Top Ten Books I Loved But Never Reviewed Here

Hey everyone! So this topic is one I actually really like–but I have one caveat. I am a compulsive reviewer on Goodreads. Literally every book I’ve read for the last 12 years gets some kind of review. And if I didn’t, it was probably a book I didn’t finish reading.

For this week, I’m going to focus on books I loved that aren’t YA. I do read outside the genre, but I always feel a little weird making posts about them since you’re probably here for the YA. Anyway, we’re shaking things up a bit today! Hopefully you find something new to try!

Top Ten Books I Loved But Didn’t Review Here

1. On Dublin Street by Samantha Young (Contemporary Romance)

This, I think, will always be one of my favorite romances. Set in Scotland (I have a thing for Scotland…), we meet Jocelyn, who hasn’t really dealt with the trauma haunting her. A random accident introduces her to Braden Carmichael, who is used to getting what he wants–or at least making the situation favorable to him. Joss doesn’t want any attachments, period, so Braden strikes a deal with her so he can try to slowly win her over. There is a lot of emotion in this book. Every book in this series makes me cry at least once. The lovable characters make it that much better.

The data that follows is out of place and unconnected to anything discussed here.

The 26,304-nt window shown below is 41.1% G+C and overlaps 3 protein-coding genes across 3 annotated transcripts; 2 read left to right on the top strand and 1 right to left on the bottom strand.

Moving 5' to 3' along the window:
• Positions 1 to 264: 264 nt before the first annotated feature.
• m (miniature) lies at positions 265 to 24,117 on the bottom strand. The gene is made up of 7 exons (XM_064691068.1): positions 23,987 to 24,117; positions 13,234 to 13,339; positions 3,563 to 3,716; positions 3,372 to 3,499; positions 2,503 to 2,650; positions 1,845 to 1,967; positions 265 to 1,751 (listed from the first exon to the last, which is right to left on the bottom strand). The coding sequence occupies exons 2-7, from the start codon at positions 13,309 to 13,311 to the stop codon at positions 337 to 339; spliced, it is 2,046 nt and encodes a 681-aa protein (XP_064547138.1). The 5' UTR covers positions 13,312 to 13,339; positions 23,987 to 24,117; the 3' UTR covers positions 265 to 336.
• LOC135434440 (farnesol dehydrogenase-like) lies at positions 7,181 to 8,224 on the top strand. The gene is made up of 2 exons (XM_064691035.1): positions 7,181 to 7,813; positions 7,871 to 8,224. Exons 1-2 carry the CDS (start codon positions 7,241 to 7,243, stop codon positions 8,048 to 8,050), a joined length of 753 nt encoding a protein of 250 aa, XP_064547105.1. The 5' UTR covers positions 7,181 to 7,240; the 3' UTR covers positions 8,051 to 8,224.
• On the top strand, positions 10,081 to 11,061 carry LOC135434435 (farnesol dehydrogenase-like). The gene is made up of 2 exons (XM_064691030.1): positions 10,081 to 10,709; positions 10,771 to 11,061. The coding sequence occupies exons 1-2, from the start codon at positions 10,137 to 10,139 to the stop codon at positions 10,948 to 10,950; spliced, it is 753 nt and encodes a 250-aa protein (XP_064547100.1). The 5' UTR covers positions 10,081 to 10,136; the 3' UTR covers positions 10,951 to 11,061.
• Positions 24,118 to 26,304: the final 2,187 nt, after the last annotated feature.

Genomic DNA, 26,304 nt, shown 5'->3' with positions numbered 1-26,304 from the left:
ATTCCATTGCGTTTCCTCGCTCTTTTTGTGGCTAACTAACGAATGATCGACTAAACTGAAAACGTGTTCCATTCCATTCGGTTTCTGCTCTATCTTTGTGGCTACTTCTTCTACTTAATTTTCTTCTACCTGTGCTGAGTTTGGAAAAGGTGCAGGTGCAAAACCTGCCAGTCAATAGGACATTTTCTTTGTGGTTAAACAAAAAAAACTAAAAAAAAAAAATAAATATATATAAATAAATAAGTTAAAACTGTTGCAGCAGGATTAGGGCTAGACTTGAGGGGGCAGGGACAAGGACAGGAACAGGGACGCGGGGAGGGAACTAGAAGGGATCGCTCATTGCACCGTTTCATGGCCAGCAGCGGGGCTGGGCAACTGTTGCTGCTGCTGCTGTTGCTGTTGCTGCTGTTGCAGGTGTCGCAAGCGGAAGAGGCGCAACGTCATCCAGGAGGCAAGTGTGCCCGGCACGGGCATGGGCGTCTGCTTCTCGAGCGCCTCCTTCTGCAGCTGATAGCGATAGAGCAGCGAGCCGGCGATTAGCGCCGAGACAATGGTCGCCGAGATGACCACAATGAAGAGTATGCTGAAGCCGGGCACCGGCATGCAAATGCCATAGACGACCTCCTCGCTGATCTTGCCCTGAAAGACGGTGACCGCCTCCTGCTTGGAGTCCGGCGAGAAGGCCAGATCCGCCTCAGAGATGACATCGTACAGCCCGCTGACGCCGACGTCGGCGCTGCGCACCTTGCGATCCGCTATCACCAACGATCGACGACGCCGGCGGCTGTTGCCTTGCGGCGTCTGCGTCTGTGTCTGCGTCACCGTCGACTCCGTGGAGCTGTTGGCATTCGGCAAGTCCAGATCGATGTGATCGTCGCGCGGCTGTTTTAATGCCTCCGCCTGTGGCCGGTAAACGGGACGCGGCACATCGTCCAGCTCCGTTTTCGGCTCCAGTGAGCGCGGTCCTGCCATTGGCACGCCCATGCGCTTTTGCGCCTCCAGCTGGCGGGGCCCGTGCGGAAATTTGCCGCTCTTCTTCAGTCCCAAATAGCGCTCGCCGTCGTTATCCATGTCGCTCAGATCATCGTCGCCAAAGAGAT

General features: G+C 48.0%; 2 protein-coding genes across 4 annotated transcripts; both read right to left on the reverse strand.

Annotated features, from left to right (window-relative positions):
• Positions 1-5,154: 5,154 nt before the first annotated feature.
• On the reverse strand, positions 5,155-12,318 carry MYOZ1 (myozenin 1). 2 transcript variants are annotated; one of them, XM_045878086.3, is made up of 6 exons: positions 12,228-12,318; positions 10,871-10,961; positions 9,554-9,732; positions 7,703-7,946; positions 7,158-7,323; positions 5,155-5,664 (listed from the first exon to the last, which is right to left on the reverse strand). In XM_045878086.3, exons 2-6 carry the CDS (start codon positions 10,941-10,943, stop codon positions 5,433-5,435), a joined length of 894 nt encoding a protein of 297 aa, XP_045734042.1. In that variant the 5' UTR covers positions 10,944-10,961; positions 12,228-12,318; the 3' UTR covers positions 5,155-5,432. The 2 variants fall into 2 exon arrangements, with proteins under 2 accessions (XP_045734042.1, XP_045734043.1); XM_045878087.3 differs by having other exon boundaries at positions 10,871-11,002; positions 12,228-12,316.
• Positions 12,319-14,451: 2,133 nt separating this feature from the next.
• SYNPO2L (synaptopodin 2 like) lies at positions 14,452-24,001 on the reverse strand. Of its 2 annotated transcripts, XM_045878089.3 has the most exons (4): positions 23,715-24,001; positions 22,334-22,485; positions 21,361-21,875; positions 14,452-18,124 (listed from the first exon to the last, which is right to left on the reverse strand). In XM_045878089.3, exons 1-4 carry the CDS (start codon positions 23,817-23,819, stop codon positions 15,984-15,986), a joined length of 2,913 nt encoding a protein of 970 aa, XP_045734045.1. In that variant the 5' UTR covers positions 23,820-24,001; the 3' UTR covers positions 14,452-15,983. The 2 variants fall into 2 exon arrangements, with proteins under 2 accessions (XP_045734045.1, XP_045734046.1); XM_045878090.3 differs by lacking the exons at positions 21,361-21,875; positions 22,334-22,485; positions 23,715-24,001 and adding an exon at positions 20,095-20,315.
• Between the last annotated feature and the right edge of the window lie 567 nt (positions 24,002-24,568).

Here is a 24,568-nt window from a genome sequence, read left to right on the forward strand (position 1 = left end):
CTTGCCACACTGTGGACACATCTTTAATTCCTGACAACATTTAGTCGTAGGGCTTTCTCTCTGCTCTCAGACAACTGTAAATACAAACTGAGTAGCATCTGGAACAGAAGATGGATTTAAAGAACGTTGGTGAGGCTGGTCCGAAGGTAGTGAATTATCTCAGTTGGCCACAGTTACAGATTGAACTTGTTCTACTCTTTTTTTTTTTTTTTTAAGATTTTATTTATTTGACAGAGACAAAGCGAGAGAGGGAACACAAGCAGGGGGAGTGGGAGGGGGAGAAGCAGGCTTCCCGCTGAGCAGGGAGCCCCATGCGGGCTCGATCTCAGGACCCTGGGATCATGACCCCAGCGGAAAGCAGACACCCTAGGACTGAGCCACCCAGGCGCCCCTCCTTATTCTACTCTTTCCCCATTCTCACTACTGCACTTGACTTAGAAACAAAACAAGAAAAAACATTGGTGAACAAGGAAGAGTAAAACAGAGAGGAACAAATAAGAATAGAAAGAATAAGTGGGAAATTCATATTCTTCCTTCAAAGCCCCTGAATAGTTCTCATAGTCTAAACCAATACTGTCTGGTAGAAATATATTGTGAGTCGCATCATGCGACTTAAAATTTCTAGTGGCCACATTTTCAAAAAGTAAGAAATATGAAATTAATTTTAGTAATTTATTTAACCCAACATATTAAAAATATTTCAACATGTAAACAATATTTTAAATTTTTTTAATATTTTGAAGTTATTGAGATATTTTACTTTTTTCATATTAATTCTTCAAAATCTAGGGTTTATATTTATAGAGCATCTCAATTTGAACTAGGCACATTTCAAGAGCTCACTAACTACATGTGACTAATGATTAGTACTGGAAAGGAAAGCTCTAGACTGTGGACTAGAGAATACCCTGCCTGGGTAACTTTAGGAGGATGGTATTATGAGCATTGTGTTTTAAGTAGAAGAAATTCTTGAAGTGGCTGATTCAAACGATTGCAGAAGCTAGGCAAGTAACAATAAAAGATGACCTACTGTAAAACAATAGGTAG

2. The Unwanted: America, Auschwitz, and a Village Caught in Between by Michael Dobbs (Nonfiction)

This was written to coincide with a United States Holocaust Memorial Museum exhibit, but it’s utterly fascinating. The story focuses almost exclusively on a village in southern Germany not far from the French border. As life becomes more restrictive for the Jews, we follow them in their many attempts to flee Germany. Some make it, some don’t. And it’s heartbreaking how the system quickly became rigged against them. I thought I knew a lot about the Holocaust, but until you see it following a single person’s journey, you truly don’t get it.

3. The Republic of Pirates: Being the True and Surprising Story of the Caribbean Pirates and the Man Who Brought Them Down by Colin Woodard (Nonfiction)

Like many of you, I grew up in a world where Pirates of the Caribbean: The Curse of the Black Pearl was one of the biggest movies and everyone’s seen it. But even before that, I was fascinated by pirates. As a kid, my brothers and I played made-up games where we were pirates. This book looks at the Golden Age of piracy and most of the pirates you’re most familiar with. Blackbeard, Calico Jack, etc. Some of the stories are so outlandish and bizarre that you know they have to be true because no one could have made that up.

4. My Dear Hamilton: A Novel of Eliza Schuyler Hamilton by Stephanie Dray and Laura Kamoie (Historical Fiction)

Alright, stop the presses. If you haven’t read anything by the duo of Dray and Kamoie and you like historical fiction, YOU NEED TO. They only have 2 so far, but even their first book, America’s First Daughter, blew me away. Meticulously researched, My Dear Hamilton is, obviously, about Eliza. And it doesn’t shy away from what Hamilton got wrong.